There was usually an overlap at the end of women’s practices and start of men’s practices. And by that time there was actually more camaraderie than contempt between the two staffs. As the women were shooting free throws to wrap things up, Holland, Littlepage and the men’s staff would venture out to the floor and talk with the women’s coaches.

Said Littlepage, “Debbie just seemed to soak up information, soak up knowledge, and was just a phenomenal student of the game.”

But even knowing that, he didn’t expect Ryan to get the head-coaching job at just 24 years old. When Bonner resigned his position after two years, Ryan was named head coach of the women’s team.

“I will admit that I was a little bit surprised when she was named the head coach, because she was so young,” Littlepage said.

It didn’t surprise Ryan.

“I was totally oblivious to my age, to my inexperience,” Ryan said. “I was a little too cocky. I really thought I knew quite a bit, and I knew nothing. It was one of those things where I went like I was a bull in a china shop. I just thought I was going to change the world at a very young age. I was aggressive. I had a lot to learn, and I did learn a lot.”

While there was a lot for the new coach to learn, she was thankful to her predecessors who coached Virginia women’s basketball. In fact, years later, after the team had won ACC titles and been to Final Fours, Ryan made it a point to remember what those first few teams went through. Along the women’s locker-room wall, she had listed the names of everyone who had played women’s basketball at UVa.

Ryan would then make it a point to show the names to her current players and tell them that they didn’t know what it was like back then. They had it so much better than the players in the first years of the program, she would tell them.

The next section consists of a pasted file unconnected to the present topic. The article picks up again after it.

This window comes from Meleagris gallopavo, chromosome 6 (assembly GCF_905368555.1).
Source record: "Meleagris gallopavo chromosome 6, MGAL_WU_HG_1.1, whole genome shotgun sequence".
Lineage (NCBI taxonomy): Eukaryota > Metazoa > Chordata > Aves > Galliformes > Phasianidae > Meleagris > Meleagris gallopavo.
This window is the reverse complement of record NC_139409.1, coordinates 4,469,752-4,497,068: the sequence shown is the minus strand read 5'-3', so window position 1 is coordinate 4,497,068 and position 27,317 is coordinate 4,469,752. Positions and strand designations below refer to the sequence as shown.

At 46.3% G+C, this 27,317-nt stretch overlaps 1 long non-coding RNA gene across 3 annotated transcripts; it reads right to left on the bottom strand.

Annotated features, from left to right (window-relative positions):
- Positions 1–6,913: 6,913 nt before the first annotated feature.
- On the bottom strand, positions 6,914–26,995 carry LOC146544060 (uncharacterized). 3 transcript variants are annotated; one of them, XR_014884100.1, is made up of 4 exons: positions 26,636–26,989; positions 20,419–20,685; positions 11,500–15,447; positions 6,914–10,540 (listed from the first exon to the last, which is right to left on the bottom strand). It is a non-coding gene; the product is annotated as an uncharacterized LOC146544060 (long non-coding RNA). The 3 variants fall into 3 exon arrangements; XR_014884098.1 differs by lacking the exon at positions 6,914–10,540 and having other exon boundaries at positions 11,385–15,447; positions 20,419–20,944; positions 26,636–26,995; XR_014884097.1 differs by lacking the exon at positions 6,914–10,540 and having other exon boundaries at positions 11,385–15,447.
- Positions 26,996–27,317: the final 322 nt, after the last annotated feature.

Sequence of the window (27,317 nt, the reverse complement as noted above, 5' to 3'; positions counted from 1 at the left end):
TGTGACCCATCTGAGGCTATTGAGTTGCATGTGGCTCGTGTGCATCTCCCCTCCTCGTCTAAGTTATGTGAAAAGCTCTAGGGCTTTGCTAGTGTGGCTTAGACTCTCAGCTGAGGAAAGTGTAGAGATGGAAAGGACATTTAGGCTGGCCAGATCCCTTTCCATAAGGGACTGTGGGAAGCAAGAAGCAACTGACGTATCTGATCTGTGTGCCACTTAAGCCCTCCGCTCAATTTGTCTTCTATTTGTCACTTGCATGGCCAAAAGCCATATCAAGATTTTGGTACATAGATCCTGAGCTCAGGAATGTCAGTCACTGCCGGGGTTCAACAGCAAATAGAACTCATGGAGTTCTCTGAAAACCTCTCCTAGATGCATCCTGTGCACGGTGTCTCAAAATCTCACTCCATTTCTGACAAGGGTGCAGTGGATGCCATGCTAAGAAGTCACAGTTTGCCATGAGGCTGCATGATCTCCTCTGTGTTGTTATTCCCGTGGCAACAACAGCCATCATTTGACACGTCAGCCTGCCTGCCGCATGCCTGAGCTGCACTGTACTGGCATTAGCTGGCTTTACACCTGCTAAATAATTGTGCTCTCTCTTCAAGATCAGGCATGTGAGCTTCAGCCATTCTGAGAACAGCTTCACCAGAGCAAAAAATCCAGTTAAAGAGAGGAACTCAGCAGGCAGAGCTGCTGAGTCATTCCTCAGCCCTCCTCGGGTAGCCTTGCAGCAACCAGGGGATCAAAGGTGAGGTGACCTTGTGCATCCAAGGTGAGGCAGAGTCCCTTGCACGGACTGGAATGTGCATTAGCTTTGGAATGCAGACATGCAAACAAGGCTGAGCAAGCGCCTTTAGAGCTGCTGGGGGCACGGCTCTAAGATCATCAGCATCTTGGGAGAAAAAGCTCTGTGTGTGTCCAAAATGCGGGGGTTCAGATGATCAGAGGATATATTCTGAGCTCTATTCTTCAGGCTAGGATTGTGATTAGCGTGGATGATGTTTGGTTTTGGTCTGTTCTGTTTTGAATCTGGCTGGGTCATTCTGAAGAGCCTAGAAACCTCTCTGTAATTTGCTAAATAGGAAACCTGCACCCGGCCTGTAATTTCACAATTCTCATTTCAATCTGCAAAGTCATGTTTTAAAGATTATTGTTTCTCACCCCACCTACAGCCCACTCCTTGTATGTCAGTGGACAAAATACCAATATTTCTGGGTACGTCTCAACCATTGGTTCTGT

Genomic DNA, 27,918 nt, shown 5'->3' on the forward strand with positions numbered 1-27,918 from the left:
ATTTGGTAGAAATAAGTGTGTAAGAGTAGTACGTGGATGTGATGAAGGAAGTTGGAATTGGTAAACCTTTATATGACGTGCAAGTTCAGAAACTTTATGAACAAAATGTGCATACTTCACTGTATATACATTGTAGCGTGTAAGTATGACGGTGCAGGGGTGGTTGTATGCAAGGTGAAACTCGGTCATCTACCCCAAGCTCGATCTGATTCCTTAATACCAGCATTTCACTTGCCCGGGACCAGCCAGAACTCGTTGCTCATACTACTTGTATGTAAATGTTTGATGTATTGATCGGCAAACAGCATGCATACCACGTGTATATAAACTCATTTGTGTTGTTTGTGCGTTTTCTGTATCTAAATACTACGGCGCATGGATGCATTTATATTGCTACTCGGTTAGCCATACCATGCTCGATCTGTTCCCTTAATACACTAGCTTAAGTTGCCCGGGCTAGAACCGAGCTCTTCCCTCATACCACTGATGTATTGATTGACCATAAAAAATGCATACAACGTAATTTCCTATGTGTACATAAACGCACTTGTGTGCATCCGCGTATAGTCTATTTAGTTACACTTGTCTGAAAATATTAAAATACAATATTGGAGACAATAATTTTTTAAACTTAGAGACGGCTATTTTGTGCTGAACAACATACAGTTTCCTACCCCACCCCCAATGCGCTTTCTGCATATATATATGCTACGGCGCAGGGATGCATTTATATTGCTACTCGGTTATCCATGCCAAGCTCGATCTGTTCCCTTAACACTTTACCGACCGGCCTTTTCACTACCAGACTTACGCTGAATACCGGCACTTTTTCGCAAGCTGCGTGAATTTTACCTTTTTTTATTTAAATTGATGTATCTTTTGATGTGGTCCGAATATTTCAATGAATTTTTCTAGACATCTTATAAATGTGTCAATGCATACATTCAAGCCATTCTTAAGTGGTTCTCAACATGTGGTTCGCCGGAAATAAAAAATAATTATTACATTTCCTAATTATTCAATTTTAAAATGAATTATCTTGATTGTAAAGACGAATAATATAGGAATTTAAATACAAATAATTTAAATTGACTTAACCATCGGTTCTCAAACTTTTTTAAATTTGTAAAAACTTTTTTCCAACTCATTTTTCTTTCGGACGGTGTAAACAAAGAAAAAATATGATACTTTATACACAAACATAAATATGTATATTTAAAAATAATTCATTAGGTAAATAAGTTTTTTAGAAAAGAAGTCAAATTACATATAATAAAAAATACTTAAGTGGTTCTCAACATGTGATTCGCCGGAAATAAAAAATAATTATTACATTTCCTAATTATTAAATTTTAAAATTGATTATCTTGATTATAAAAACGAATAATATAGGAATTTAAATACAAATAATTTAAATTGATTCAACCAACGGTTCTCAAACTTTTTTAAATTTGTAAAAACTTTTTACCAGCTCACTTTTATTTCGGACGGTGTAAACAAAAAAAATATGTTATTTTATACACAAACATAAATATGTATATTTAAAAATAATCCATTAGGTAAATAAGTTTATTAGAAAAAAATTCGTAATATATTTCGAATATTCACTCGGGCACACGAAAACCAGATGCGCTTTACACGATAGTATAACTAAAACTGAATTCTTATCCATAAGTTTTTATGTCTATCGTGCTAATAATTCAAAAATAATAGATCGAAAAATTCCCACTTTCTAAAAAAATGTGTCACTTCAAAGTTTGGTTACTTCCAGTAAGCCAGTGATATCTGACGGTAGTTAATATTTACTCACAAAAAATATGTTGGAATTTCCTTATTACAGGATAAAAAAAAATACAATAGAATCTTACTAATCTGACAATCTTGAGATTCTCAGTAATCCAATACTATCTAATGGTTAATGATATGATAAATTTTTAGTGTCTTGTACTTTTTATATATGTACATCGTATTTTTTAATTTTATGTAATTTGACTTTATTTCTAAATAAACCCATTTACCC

“I thought that was a really classy, classy thing for Debbie to do,” Bonner said. “She always likes to remind the people that are there now that there were pioneers.”

Two of those pioneers were Barbara Kelly, the first varsity coach at Virginia, and Bonner.

“Barbara and Dan had laid a pretty good foundation for me and had fought for a lot of things,” Ryan said. “So I didn’t really have to do a lot of the initial fighting.”

As thankful as she was for what Bonner had done, he left her one thing she wished he hadn’t.

“We had a pretty ambitious schedule,” Ryan said of her first season, when Virginia played three top 10 opponents, including North Carolina State in University Hall, another game at Maryland and Old Dominion twice. “Dan had scheduled us … I wouldn’t say that we were overscheduled, but maybe we were a little overscheduled.”

Virginia won the first game in the Debbie Ryan era, beating Virginia Union in Charlottesville 54-48. But the second game, a trip to Norfolk to play No. 9 Old Dominion, was a disaster. Virginia lost 74-26. After a win at Duke, the Cavaliers lost 10 of their next 12 games. Clemson beat them 86-58, ODU got them a second time, 71-49, Maryland won 69-38 and Virginia lost at St. Joseph’s 91-59.

“That year was one of those years where you just had to grow and learn, and I had a lot to learn,” Ryan said.

One thing she learned quickly was that Virginia had some work to do. With Tennessee to the west, Old Dominion to the east, Maryland to the north and North Carolina State to the south, Virginia was surrounded by quality programs. In fact, those were the benchmark programs of women’s basketball at the time, and Virginia was playing catch up.

“We were just totally behind all of those programs,” Ryan said. “Way, way, way behind … we were just light years behind. We were just barely giving aid, and we were giving it like half a scholarship at a time.”

On her travels between her office in Onesty Hall and the basketball court at University Hall, Ryan would often wonder exactly how far the program had to go.

Said Ryan, “I remember walking through there thinking – will we ever catch up?”

It would take a while, but eventually they would.


Val Ackerman received the first women’s basketball scholarship to UVa. Actually, she only got half the scholarship, with the other half going to another player.